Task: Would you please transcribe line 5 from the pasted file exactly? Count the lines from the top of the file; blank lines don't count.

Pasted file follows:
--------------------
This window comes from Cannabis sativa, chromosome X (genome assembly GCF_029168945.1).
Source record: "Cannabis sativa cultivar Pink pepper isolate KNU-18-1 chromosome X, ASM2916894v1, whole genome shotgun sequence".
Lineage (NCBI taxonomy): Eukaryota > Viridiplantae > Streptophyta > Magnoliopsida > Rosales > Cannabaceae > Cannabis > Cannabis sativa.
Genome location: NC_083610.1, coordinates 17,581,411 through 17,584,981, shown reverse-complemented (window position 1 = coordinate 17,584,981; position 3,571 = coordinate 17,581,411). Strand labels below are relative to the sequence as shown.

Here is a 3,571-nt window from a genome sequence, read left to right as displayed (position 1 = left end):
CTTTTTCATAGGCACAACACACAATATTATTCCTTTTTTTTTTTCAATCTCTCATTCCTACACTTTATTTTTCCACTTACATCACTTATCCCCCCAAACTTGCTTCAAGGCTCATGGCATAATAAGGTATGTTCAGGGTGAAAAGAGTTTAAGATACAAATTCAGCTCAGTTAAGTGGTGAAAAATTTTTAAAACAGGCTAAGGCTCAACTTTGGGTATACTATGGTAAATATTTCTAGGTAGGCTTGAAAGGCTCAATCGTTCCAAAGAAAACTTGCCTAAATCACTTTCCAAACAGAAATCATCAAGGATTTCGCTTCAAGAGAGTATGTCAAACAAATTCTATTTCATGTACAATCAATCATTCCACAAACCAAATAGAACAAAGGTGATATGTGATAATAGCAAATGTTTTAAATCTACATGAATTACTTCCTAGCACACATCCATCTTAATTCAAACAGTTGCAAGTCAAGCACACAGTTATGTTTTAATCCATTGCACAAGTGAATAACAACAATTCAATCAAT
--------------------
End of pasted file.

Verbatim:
Here is a 3,571-nt window from a genome sequence, read left to right as displayed (position 1 = left end):